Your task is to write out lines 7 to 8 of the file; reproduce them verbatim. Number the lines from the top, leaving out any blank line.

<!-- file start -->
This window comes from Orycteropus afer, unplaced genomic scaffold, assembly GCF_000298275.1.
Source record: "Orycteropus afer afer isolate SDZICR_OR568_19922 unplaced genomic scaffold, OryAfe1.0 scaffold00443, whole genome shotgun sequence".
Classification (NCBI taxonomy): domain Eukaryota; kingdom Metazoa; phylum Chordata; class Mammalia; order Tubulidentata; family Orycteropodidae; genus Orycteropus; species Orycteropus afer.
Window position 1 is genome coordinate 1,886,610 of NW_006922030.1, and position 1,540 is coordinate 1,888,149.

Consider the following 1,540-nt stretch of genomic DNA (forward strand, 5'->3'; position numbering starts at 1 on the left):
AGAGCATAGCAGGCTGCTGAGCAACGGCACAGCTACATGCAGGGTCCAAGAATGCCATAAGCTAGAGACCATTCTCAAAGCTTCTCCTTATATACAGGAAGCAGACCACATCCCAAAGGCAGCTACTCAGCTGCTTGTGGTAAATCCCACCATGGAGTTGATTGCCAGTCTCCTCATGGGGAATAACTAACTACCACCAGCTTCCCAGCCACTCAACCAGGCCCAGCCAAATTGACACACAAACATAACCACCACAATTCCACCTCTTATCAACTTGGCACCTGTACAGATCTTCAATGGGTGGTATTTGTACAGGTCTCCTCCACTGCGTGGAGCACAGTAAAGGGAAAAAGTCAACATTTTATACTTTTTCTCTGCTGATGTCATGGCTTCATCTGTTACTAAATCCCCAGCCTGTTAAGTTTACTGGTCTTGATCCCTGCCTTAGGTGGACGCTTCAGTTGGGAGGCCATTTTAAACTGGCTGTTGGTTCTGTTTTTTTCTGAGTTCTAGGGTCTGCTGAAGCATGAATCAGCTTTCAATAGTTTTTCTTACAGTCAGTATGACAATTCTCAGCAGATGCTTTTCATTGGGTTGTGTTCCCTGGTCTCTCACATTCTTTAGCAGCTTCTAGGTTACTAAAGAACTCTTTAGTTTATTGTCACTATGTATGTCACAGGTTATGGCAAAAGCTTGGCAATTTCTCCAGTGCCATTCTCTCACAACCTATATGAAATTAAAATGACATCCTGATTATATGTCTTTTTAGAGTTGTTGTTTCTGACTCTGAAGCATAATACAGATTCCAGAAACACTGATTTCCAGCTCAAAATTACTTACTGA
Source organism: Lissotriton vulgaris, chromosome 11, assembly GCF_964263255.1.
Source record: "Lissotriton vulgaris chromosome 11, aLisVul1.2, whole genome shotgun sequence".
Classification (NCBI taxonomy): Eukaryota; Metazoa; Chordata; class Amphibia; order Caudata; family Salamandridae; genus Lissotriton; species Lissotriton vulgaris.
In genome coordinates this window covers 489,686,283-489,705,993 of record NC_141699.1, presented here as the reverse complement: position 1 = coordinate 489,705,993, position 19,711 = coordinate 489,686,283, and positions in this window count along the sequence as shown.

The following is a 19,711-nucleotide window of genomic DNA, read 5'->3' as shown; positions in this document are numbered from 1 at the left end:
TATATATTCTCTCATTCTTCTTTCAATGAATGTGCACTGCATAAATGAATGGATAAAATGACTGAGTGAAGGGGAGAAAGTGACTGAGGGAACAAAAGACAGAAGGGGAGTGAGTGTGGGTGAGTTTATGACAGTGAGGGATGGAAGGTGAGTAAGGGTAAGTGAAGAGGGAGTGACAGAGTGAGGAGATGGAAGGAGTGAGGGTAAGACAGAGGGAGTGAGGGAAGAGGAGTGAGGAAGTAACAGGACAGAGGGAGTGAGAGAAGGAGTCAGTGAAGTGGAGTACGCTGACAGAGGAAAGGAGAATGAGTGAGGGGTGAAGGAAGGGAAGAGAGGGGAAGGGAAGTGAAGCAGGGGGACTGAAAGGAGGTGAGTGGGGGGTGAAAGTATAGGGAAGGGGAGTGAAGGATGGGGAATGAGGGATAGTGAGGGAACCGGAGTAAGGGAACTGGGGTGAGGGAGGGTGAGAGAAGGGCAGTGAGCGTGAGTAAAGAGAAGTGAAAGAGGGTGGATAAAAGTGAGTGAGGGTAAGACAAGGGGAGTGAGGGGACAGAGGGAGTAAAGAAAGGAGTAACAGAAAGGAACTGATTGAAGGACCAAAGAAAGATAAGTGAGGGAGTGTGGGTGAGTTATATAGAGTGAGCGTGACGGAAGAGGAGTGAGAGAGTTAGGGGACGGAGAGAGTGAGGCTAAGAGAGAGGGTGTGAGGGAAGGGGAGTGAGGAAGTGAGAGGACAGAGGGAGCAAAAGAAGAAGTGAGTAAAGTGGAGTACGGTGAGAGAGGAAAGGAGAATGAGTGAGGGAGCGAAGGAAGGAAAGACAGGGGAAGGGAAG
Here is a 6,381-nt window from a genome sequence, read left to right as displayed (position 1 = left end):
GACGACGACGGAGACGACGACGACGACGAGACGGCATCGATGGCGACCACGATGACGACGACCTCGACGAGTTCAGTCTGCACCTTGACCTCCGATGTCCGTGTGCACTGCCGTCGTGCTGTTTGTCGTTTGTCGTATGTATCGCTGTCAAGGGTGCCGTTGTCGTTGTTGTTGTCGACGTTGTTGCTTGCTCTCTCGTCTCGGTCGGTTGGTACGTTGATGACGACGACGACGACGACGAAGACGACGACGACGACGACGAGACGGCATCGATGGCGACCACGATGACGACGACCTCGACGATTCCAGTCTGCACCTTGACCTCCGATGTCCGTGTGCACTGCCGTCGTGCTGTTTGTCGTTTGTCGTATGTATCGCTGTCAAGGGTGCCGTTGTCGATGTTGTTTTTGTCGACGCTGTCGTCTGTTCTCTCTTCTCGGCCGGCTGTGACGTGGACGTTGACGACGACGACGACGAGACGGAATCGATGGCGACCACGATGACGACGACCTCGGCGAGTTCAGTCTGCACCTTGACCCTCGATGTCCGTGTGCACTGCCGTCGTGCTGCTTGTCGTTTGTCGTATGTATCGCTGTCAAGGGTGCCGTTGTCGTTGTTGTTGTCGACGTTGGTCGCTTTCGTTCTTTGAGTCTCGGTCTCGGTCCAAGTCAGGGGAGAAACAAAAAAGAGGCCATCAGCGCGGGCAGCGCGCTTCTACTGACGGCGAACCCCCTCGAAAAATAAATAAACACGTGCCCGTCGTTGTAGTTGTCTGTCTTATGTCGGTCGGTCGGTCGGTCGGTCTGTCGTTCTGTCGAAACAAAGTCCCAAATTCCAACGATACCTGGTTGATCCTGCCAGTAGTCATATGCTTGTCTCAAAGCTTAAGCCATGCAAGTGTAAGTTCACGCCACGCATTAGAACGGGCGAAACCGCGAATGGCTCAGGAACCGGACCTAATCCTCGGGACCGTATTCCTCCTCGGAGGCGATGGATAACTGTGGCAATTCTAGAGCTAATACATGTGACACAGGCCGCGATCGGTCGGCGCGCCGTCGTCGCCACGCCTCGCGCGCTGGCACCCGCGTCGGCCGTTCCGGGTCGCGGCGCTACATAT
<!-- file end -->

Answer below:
Source organism: Lissotriton vulgaris, chromosome 11, assembly GCF_964263255.1.
Source record: "Lissotriton vulgaris chromosome 11, aLisVul1.2, whole genome shotgun sequence".